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Honda e test drive

Honda’s new e might look the part, but does it drive as a fully-fledged electric vehicle should?

This is the new Honda e, and it’s what the Japanese manufacturer calls an ‘urban commuter’ car, designed for those who are undertaking regular, but shorter journeys. So while you’ll find no headline-grabbing range or huge battery pack here, the e positions itself as a car which is more than happy at dealing with the day-to-day of driving.

The question is, is it any good? We’ve been out behind the wheel of the Honda e to find out.

What’s new about the Honda e?

Make no bones about it, the Honda e is a completely new thing. You’ll find no platform sharing here, with the e underpinned by a bespoke platform unique to the dinky little Honda. So instead of being moulded around a preexisting base, the e has been designed from the ground up and this allows for a little more freedom when it comes to packaging.

So while the vast majority of EVs currently on sale are either front- or all-wheel-drive, the e sends power to the rear wheels. Why’s that? In order both free up space in the cabin and allow for a much smaller turning circle since the front wheels can turn to a much sharper angle without an engine or motor to compete for space with.

How does it look?

With its cutesy styling, you’ve got to say that Honda has nailed the tie-up between futuristic and retro with the e’s design. The way the front lights mirror the rears, the shortness of the overhangs and the rounded, ‘bubble’ nature of the way the e looks turns it into a real head-turner.

It’s clearly inspired by the original Honda Civic of 1972, but avoids the outright retro look of a Fiat 500 or Mini. During our time with the car, there were very few people who didn’t stop, stare and point at the little Honda e as it went past.

Against rival offerings, it’s a genuinely exciting alternative and one we’re sure will be a hit with buyers. It’s a real testament to the original design that this road-going Honda looks so similar to the concept we first saw at the Geneva motor show three years ago.

What’s the spec like?

It’s when it comes to equipment that the Honda e really moves things forward. It’s a car practically bristling with technology incorporated into nearly every area of the vehicle. The main infotainment setup, for instance, combines two 12-inch high-definition screens in the middle of the dashboard; in total, there are five screens. It’s here where you can access information about the car’s battery status, as well as media controls and satellite navigation. It operates much like a smartphone, with configurable panels making tailoring the display to your own needs easy. The passenger can also take control of the screens too.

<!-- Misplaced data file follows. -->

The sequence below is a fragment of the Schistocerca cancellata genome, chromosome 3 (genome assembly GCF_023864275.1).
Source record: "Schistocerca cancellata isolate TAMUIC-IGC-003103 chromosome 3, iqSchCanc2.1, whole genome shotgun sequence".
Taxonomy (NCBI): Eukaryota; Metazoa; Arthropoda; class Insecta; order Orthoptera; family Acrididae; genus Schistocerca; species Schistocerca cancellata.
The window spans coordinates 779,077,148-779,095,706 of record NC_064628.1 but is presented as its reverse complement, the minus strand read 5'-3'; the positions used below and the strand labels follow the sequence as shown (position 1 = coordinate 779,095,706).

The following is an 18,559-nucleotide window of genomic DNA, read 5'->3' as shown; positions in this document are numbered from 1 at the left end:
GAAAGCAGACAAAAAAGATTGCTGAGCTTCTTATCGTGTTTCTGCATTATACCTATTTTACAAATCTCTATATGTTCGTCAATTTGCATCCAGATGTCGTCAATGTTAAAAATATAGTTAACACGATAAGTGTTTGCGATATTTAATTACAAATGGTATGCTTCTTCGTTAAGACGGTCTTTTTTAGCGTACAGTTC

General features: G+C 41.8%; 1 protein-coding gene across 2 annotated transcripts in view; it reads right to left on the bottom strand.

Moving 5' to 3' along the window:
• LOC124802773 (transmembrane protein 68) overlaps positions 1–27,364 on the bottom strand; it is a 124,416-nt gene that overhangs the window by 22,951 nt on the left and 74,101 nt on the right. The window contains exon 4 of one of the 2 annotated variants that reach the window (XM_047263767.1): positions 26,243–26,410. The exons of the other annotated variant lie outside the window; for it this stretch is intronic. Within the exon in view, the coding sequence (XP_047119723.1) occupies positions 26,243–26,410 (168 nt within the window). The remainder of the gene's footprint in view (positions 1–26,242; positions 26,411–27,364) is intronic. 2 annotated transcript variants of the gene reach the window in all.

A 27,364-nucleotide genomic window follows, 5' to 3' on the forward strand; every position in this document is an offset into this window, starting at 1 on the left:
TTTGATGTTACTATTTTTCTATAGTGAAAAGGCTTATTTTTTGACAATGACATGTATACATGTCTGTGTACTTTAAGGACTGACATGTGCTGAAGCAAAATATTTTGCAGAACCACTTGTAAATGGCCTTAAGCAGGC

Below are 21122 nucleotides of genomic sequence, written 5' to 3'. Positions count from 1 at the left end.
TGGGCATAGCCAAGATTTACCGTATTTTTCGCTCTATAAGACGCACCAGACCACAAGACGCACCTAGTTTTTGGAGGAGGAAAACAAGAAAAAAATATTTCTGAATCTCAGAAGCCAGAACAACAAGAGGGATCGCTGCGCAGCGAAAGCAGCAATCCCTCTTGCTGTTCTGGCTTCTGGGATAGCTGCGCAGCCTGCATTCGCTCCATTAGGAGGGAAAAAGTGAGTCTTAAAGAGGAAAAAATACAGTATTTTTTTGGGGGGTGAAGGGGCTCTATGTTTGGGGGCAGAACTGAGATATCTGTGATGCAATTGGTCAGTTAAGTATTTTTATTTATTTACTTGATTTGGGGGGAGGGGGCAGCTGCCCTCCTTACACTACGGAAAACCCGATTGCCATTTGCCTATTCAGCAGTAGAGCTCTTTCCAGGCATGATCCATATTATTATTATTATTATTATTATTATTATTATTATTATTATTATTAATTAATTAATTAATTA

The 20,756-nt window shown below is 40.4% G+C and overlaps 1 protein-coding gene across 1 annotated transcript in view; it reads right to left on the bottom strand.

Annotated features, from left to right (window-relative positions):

The Honda e also includes a futuristic side camera mirror system that displays rear view information onto two screens inside the car, one on either side of the vehicle. These use cameras located on the outside of the vehicle to display an image of what’s behind to the cabin. It’s not a feature reserved for tip-top versions – this is a bit of tech which all e models get, regardless of trim. It’s an exceptional level of equipment and represents a genuine step-change in the segment.

As yet, the Honda e has not faced crash testing by Euro NCAP or anti-theft testing by Thatcham Research. Like most things, these testing programmes have been put on hold by the coronavirus pandemic, and are expected to start resuming during the second half of 2020.

What’s it like inside?

The cabin of the e has been executed extremely well and though it’s dominated by the technology described above, the general standard of fit and finish is very good indeed. Wood trim pieces blend well with the high-tech elements, while the relatively high up driving position and flat dashboard allow you to have an extremely clear view of the road ahead. Visibility out of the back is good, too.